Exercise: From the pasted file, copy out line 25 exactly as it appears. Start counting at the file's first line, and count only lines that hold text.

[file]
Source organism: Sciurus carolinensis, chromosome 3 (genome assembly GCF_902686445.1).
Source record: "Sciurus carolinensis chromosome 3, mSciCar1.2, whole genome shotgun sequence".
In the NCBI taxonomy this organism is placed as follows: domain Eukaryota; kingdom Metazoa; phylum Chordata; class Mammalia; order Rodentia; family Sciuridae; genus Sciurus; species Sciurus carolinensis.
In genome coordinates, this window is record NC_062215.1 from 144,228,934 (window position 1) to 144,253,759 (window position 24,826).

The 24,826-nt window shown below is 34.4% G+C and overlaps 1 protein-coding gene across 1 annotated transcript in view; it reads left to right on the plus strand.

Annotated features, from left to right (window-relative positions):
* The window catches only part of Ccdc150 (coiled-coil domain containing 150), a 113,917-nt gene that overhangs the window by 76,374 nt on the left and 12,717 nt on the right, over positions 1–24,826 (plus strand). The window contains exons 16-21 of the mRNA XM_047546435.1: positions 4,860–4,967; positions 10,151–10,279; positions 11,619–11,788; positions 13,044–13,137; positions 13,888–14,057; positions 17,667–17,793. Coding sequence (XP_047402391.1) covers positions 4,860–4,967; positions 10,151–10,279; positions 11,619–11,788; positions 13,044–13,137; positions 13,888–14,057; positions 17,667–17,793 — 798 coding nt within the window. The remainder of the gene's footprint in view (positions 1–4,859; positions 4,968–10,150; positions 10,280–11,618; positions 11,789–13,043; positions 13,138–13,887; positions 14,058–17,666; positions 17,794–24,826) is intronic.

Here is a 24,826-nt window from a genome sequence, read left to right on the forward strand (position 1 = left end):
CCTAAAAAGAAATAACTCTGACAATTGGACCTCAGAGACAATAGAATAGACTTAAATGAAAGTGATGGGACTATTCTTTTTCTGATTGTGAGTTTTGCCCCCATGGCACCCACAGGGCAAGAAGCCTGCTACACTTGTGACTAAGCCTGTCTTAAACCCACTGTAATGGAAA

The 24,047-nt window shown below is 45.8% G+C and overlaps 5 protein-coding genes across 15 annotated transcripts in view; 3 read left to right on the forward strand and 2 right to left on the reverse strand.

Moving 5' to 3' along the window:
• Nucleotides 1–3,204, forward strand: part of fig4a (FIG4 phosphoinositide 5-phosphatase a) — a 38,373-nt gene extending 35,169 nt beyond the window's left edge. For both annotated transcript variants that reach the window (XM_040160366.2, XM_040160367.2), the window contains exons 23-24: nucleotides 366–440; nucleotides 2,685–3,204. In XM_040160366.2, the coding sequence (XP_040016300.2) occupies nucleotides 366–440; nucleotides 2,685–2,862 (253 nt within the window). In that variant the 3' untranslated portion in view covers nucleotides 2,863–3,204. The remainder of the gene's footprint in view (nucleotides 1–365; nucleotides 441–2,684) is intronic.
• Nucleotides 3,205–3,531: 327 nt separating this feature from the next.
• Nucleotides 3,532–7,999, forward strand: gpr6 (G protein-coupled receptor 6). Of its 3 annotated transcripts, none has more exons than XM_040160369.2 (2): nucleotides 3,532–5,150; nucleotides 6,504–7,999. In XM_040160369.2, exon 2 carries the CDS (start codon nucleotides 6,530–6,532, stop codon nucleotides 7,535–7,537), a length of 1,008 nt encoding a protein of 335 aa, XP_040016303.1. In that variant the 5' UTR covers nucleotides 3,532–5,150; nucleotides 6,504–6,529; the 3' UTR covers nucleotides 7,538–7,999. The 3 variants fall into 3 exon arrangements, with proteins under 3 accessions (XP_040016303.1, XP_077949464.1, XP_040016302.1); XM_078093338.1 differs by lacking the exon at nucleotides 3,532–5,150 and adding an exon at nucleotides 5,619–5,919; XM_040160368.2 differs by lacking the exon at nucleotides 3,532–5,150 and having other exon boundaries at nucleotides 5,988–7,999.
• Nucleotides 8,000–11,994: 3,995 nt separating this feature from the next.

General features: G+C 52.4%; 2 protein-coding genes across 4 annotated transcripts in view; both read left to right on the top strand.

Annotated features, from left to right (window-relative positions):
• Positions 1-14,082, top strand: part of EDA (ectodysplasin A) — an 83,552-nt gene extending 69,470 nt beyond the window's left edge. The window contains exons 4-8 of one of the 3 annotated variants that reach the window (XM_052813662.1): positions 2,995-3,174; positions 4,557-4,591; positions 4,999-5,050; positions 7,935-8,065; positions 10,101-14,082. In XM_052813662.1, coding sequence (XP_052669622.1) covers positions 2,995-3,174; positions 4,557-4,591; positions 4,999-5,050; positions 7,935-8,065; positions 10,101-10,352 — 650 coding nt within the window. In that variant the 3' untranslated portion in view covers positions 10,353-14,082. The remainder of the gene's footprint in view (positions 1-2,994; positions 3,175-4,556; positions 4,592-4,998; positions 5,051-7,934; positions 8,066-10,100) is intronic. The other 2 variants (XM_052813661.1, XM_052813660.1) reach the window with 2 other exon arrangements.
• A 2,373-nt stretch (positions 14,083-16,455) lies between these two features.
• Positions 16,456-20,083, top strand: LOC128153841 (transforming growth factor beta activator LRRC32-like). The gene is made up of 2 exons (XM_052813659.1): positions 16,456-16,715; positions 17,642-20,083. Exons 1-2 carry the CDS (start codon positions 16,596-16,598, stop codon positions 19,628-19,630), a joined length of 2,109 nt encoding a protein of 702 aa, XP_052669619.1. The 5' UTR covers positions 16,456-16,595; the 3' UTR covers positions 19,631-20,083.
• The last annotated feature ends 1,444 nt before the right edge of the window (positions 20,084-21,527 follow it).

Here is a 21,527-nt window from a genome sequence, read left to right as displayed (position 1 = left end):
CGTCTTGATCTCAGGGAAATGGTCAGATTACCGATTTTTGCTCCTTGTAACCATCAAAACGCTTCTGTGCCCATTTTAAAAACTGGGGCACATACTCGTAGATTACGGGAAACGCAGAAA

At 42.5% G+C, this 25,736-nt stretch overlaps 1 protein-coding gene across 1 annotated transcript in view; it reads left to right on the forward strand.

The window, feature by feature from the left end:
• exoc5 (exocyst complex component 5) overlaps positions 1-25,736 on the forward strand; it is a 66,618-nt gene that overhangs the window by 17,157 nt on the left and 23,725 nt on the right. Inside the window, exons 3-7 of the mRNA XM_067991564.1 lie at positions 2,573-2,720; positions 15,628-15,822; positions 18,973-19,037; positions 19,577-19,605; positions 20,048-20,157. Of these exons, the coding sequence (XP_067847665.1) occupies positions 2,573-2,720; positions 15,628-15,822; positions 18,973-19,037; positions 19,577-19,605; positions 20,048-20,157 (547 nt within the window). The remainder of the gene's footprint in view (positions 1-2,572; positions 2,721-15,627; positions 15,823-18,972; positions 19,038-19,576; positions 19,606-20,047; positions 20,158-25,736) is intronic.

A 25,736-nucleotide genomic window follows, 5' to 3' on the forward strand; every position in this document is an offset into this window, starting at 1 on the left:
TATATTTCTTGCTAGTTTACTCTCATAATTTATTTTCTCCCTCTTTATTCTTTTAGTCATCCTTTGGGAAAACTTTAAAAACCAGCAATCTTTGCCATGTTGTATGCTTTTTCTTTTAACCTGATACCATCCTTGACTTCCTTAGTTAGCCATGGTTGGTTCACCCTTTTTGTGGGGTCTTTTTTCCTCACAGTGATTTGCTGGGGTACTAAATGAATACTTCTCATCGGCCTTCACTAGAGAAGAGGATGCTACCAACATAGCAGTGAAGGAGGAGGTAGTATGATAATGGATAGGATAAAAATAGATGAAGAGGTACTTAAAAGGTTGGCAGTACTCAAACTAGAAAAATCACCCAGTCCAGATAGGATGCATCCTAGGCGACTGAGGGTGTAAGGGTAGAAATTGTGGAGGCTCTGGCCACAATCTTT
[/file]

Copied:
The window, feature by feature from the left end: